Dairy woman of the Year finalists breaking the mould
Breaking the mould of public perception about the role of farmers’ wives is highlighted by this year’s four finalists for the 2019 Fonterra Dairy Woman of the Year award.
Trish Rankin from Taranaki, Kylie Leonard who farms north of Taupo, Julie Pirie from Ngatea in the Waikato and Southlander Emma Hammond are all in the running for the prestigious dairy award being announced at a gala dinner during the Allflex Dairy Women's Network's conference in Christchurch on Wednesday 1 May.
Dairy Women's Network Trustee and a member of the awards judging panel Alison Gibb said women on farm are not just farmers’ wives anymore, and that they all juggle multiple roles, from being a vet and mechanic to a financial planner and strategic thinker.
“There’s no doubt the role women play in dairy farming now completely breaks the old fashioned mould of public perception about what a farmer’s wife is,” Gibb said. “They’re all farming partners, farming in their own right playing a major role in running a million dollar business.”
“They are a CEO, health and safety manager, environmental watchdog, farm labourer and policy writer but at the end of the day tuck the kids into bed at night and send them off to school with a packed lunch.”
The strong message from this year's finalists, Gibbs said, was although each was very passionate about their own farming operation they all had an inner drive to go beyond and make the dairy industry a better place for all and future generations.
“They all want to make their mark in the dairy industry and feel a real need to get out beyond the gate to make a difference and to do their bit to leave the dairy industry better than it was before.”
Rankin is a Primary Teacher and passionate environmentalist, sixth generation dairy farmer Leonard has completed postgraduate study in Specic Learning Disabilities for Dyslexia, university graduate Pirie has a passion for encouraging young people into dairy farming and Hammond had a technical, compliance and quality assurance career in the meat industry prior to focusing on dairy farming.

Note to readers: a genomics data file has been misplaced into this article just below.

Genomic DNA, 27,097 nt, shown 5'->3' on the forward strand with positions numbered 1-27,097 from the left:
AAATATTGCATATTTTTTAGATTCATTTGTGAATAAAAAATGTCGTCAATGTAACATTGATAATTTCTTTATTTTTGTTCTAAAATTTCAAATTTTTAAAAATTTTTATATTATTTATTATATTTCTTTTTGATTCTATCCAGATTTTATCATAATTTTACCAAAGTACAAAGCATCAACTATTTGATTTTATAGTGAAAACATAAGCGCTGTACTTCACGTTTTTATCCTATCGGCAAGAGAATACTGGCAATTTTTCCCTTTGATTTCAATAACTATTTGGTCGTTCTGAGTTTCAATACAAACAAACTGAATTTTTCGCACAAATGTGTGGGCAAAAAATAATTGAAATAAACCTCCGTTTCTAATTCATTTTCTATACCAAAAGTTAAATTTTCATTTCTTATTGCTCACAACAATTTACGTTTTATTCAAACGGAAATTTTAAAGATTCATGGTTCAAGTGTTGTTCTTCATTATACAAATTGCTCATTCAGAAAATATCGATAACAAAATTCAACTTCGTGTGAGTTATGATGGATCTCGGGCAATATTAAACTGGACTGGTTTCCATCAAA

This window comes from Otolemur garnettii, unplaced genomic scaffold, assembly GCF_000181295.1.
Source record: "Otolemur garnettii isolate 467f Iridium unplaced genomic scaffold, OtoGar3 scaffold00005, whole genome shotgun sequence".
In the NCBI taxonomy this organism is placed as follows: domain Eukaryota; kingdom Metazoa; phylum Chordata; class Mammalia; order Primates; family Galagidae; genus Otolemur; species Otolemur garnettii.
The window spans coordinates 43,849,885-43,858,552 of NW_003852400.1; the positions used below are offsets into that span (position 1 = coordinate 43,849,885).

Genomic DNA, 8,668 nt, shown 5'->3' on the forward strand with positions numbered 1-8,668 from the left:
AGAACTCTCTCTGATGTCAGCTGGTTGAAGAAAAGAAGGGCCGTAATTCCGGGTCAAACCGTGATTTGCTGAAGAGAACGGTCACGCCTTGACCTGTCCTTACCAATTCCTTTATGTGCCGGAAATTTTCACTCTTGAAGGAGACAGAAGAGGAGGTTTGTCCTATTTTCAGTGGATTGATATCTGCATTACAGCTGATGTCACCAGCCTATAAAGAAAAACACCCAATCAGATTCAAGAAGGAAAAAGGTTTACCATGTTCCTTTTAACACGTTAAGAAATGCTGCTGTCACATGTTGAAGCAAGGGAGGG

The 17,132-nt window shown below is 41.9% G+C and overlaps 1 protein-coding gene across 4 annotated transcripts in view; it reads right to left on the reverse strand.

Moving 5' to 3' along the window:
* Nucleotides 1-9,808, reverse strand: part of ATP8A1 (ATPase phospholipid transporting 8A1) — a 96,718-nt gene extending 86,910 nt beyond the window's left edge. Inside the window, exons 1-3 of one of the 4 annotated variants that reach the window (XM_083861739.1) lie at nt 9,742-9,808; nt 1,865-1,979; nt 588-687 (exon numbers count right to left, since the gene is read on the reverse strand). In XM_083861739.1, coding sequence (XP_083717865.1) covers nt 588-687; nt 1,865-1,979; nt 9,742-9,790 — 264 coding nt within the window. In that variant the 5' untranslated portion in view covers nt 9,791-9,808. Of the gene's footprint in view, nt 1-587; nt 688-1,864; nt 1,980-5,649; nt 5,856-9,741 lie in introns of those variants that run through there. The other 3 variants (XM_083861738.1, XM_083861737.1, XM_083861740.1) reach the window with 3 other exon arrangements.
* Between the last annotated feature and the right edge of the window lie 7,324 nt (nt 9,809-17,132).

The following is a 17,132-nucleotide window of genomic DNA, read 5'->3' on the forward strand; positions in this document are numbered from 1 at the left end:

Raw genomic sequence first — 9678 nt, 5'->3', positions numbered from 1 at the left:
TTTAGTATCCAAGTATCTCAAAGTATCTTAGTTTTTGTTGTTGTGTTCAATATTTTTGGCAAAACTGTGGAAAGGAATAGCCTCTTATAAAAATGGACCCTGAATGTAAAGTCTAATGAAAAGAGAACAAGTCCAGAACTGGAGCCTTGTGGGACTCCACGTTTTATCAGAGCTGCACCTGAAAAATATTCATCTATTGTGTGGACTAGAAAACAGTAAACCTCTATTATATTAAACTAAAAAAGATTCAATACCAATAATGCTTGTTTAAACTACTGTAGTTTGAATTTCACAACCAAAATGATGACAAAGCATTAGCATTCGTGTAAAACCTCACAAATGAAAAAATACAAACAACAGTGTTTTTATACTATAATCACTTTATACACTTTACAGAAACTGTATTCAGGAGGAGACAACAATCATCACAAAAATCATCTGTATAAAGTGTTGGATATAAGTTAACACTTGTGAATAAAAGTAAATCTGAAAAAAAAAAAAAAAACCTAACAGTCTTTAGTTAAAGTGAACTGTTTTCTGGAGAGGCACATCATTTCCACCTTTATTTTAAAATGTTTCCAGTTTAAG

All the women are heavily involved in business and community networks while finding time to work on professional development and spend time with family.
Mike Cronin, Fonterra's Managing Director of Co-operative Affairs, said that supporting the Dairy Woman of the Year award is important to Fonterra because the co-operative wants to keep shining a light on the significant contributions being made by women across New Zealand.
“We also acknowledge the ongoing work of the Dairy Women’s Network to develop, connect and celebrate women in dairy,” Cronin said.
“This year, we see another impressive group of finalists who are driving the dairy industry forward and making a positive difference in their respective communities.”
The 2019 Fonterra Dairy Woman of the Year receives a scholarship prize of up to $20,000 to undertake an approved professional business development programme.
Former lawyer, leadership coach and Federated Farmers Southland executive member South African Loshni Manikam, who now lives in Southland milking 600 cows with her husband and three children, was named Fonterra Dairy Woman of the Year last year.